from The Worcester Spy, October 21, 1863, (Volume 92 # 44), 
The Battle of Bristow Station

The battle near Bristow Station, last Wednesday, between a portion of the second corps of Gen. Meade’s army and a portion of Gen. A. P. Hill’s corps of rebels, was really a heavy engagement. The rebels were over twelve thousand strong, but they were badly beaten. A letter in the New York Herald gives an account of the battle, from which we make a few extracts. The first onslaught of the rebels was swiftly repulsed by the divisions of Gens.Webb and Hayes, aided by the artillery. It was in this part of the conflict that the rebel battery was captured. The tremendous fire of our troops drove the rebels into the woods. Ten men from each regiment were then detailed to bring off the guns left by the rebels. The Herald letter says:” The selected men went off in the direction of the prizes, reached them, seized them, turned them towards the foe, firing a parting salute from such as the enemy, in his haste, had left loaded, then commenced dragging them away by hand. They had not gone far however, when the rebels flocked out of the woods and came down at a charge towards them, seeing which, the boys dropped the artillery, grasped their smaller arms and drove the butternuts back into the pines. they then came back and dragged off their captures in safety. I have heard some cheering on election nights, but I never heard such a yell of exultation as rent the air when the rebel guns, caissons and equipments were brought across the railroad track to the line of our infantry.”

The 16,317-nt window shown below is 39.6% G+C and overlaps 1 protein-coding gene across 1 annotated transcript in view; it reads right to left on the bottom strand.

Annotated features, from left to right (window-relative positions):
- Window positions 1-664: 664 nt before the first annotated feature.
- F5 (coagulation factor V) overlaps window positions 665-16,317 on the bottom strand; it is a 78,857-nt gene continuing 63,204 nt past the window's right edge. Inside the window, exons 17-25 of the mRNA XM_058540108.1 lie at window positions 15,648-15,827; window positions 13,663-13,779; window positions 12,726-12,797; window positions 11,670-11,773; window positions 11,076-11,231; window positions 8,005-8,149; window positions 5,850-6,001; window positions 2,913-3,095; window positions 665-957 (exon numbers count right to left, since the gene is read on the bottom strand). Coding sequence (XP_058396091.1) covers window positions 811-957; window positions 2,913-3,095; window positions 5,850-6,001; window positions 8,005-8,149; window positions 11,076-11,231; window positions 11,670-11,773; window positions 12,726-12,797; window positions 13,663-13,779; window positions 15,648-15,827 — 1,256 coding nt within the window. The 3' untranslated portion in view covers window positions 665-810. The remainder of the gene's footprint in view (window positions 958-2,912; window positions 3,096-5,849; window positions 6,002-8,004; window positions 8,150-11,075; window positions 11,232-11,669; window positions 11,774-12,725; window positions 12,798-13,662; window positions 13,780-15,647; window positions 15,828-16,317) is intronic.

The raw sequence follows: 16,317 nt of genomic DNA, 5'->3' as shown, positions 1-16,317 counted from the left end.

There were six of the guns, but one of them, was much too injured to be removed.. the rebels next massed troops for a charge to break our line, but the artillery and infantry fire instantly drove them back. They could not “face the music”. The next movement of the battle was one in which the Massachusetts 15th was engaged. the letter says;--- “After this maneuver a second line of skirmishers was thrown forward to the brow of the hill skirting the river, and two regiments of North Carolina troops the 26th, and 28th, came charging on our extreme right, over the railroad near the bridge. This post was held by Col. Heath, commanding the brigade which was the first of the second division, and consisting of the 19th Maine, 15th Massachusetts, 1st Minnesota, and 82d New York. our boys waited for their ‘erring southern breathren’ who came on with a yell, until they reached the track of the railroad, when a volley, and another and another, sent them home at a pace that defies illustration. The brigade which was commanded by brig. Gen. Heth, broke out and fled, hiding themselves behind the rocks and bushes along the stream. The brigade od North Carolinians was Pettugrew's old brigade, and the men prided themselves on their prowess. But the men opposed to them were to well versed in fighting to be intimidated, and they gave the lauded heroes the best turn in the shop. It was laughable to see the extricate themselves from their dilemma.”

Over five hundred rebels were captured at this time; and two rebel flags were captured one by the New York 82d regiment, and one by the 19th Maine. in the whole fight some 750 rebels were captured and about 450 killed or wounded. The 15th Massachusetts had two killed and eight wounded, among them Lieut. Stevens, slightly. The other names are not reported. the 82d new York had seven killed and eighteen wounded; the 19th Maine one killed and twelve wounded; the 1st Minnesota, one killed and twenty wounded. The whole number killed and wounded on our side is said to be about two hundred.


15th Massachusetts VI